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Designing crew quarters aboard superyachts

Designing crew quarters aboard superyachts

While traditional ‘white yachts’ typically can’t offer the sort of bonus crew space found on an expedition yacht, several new projects feature innovative owner and guest accommodations that benefit their crew areas in major ways.

Take, for example, Trinity’s 60.3m Areti. On this new launch, the owner’s suite is on the upper deck, where the wheelhouse would be on most yachts of this size. The wheelhouse was moved to the main deck, but raised a few feet above deck level for a better view of the waters ahead. This enabled Trinity’s designers to fit a unique ‘crew upper loft’ deck beneath the wheelhouse and above the lower deck.

The loft area is fitted out with six spacious, double-bed crew cabins that share three heads on the deck below. Her lower deck has two additional bunkrooms with en suite heads, a large laundry and an extra-large crew mess.

‘Trinity’s position on crew,’ Smith says, ‘is that if you have a good crew you are yachting, and if you have a bad crew you are boating – and there’s an enormous difference.’

Even on motor yachts that place both guest and crew quarters on the lower deck, some designers and shipyards are coming up with ergonomic and efficient areas for the crew. The second Picchiotti Vitruvius motor yacht, the 55.8m Galileo G, designed by Philippe Briand in collaboration the Vitruvius team, is a good example. Galileo G’s crew mess is more than 150 square feet, and the laundry is almost that large.

The crew quarters on Galileo are very spacious and are similar to guest quarters on many yachts,’ says Vitruvius spokesperson Cristina Bernardini. ‘They are designed to provide ample living space for circumnavigation, [which] leads to extended stays on board by the owner and his guests, so the crew is basically available 24 hours a day.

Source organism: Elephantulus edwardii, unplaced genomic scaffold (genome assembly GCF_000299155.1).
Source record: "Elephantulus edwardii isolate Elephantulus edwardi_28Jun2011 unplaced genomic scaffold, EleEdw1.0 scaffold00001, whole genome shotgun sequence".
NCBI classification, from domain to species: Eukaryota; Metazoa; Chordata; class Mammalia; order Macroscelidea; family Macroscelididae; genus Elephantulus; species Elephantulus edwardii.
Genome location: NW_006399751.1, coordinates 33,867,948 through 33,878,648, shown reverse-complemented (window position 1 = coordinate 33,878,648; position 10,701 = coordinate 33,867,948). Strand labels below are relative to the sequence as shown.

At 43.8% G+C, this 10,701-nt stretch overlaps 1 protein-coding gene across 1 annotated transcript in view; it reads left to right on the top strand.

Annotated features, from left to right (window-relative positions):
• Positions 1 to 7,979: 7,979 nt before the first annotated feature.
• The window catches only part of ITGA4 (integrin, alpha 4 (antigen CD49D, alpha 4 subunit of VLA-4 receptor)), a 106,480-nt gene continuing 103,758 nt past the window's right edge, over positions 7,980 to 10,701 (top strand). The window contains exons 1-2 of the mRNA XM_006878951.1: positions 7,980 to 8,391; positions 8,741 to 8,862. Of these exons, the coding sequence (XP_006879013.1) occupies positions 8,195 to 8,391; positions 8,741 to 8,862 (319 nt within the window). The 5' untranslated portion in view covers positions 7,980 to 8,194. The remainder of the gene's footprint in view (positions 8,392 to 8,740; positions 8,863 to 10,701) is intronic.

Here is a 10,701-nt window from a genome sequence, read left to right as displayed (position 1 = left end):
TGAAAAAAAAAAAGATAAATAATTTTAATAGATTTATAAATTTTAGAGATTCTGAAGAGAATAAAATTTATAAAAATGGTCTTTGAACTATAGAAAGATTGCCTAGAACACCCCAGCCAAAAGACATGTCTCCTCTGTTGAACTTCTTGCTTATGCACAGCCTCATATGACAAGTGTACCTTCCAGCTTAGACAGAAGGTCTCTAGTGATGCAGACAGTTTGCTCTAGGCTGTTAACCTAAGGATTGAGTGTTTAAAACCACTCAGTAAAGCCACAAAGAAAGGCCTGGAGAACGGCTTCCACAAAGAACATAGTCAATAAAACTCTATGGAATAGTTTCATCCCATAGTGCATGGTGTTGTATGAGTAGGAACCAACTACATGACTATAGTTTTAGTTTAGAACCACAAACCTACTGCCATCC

‘As the owner is an experienced yachtsman, he totally understands what this entails in terms of workload and availability, so he insisted on their wellbeing on board.’

Another yacht that will boast an innovative layout is Aquos Yachts’ 50m Star Fish, due to launch in New Zealand in 2013. Star Fish is a larger evolution of Aquos’ groundbreaking 45m long-range motor yacht Big Fish.

‘We had the unique opportunity to ask the existing crew on Big Fish, “How would like you like your crew quarters to be different on the next boat?”’ says naval architect Gregory C. Marshall, who designed both yachts. “[Big Fish’s crew] already has gone over 40,000 miles in the past 15 months. [The owner] expects to continue at the same pace on the new boat, and they need proper spaces to live their lives offshore.’

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